Marijuana

UW marijuana study shows no need to expand growing space in state

Nick Cihlar, co-owner of Subdued Excitement Inc., checks his plants at his marijuana growing company in Ferndale April 13, 2015. A new University of Washington study says the state has enough legal growing operations to meet demand, so applications for new ones likely will be denied.
Nick Cihlar, co-owner of Subdued Excitement Inc., checks his plants at his marijuana growing company in Ferndale April 13, 2015. A new University of Washington study says the state has enough legal growing operations to meet demand, so applications for new ones likely will be denied. pdwyer@bhamherald.com

Estimates show we have more than enough marijuana growing for pot consumers in Washington state — so applications to expand grow operations have been or will be denied.

That’s the message this week from the Washington State Liquor and Cannabis Board.

“The amount of marijuana allowed to be grown by state-licensed producers in Washington is enough to satisfy both the medical and recreational markets,” the Washington State Liquor and Cannabis Board noted in a news release this week.

That statement mirrors the conclusion reached by a study by the University of Washington Cannabis Law and Policy Project.

The state now licenses 12 million square feet of “canopy,” the space within which marijuana is grown either indoors or outdoors. The UW study reported that 10 million square feet would be sufficient to meet current market requirements for both recreational and medicinal marijuana.

And so: “Due to sufficient canopy the WSLCB will not process second and third producer license applications,” the board said in a letter to licensees.

Existing licensed producers can still expand, the board said, but only by acquiring (up to a total of three) licenses through the purchase and assumption of another existing license.

“Ten million square feet is adequate,” said Liquor and Cannabis Board spokesman Mikhail Carpenter on Thursday.

“The one thing that’s hard for anybody to really get a handle on is how much of the canopy is in use,” he said. “While we have licensed 12 million feet, that doesn’t mean we have 12 million square feet of marijuana growing at any one time.”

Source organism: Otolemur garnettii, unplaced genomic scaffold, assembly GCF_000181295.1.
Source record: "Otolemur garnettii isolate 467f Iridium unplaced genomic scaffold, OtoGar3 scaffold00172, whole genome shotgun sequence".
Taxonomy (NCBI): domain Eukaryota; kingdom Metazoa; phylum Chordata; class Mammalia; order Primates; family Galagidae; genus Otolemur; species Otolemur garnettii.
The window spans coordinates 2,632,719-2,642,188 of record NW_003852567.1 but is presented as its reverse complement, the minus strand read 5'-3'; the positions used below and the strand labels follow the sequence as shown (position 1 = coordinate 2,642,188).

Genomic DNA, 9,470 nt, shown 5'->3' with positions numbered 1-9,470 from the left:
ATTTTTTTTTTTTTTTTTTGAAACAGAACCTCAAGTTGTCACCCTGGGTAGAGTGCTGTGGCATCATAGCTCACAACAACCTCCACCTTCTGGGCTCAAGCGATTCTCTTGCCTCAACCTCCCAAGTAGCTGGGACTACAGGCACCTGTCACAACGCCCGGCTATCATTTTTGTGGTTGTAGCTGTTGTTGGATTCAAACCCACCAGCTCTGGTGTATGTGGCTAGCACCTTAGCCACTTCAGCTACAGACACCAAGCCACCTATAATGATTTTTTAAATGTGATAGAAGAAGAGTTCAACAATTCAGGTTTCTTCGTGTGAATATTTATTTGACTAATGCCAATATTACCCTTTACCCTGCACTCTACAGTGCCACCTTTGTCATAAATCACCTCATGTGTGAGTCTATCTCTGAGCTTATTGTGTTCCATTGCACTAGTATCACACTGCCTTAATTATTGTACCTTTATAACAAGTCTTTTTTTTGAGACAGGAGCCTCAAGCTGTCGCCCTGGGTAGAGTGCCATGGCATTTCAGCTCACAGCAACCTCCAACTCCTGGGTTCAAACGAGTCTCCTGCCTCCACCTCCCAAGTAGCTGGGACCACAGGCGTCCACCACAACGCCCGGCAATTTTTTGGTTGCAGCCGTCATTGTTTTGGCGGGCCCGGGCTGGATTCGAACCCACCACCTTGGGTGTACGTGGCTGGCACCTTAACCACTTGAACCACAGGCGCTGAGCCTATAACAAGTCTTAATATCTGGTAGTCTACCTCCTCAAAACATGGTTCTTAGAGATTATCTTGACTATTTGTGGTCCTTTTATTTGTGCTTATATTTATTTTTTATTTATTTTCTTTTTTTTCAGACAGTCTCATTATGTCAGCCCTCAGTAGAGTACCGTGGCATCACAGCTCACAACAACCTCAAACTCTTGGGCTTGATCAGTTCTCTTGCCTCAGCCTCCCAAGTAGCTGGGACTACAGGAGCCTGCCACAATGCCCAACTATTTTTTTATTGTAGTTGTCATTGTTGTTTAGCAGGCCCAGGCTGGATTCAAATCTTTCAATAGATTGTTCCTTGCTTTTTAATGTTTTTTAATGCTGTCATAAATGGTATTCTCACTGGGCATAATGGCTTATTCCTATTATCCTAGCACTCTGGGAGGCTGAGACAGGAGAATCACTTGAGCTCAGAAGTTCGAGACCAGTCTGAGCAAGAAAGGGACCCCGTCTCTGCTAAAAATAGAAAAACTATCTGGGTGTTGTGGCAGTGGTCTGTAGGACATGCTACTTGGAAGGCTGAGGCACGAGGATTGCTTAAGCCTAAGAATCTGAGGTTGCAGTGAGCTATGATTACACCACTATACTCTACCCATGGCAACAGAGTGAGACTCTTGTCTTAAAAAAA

The agency will continue to issue new licenses, he said, “but I just don’t know how fast.”

No current licenses will be revoked due to oversupply.

Among other items noted in the UW report:

▪ The canopy needed to supply the medical marijuana market in Washington “is between 1.7 million and 2 million square feet.”

▪ “It is difficult, if not impossible, to know exactly how many dispensaries there are in Washington state or to verify the numbers provided to us by dispensaries.”

▪ “Nearly all the calculations in this report require some measure of estimation, so we recommend that our conclusion not be seen as has a hard conclusion but rather as a broad estimate.”

▪ “We are inclined to believe that WSLCB’s current grow canopy license limits are sufficient to supply both the recreational and medical marijuana markets.”

▪ “It is believed that many dispensaries have closed in recent months. … Because it is nearly impossible to know the exact number of dispensaries in Washington, particularly since that number is in flux, we believe it prudent to offer a range of potential conclusions.”

▪ The average marijuana retailer sells 9.55 pounds of marijuana “flower” per month.

▪ Estimated average monthly sales at 273 dispensaries statewide total 2,607 pounds of marijuana; average yearly sales come in at 31,285 pounds.

▪ Sales at dispensaries are estimated to include 60 percent flower, 22 percent concentrate, and 18 percent edibles. At recreational shops, the figures show 71.8 percent flower, 18.3 percent concentrates and 9.46 percent edibles.

▪ The average price for a gram of marijuana in Washington is $9.80.

▪ 42.6 percent of commercial marijuana is grown indoors.

C.R. Roberts: 253-597-8535

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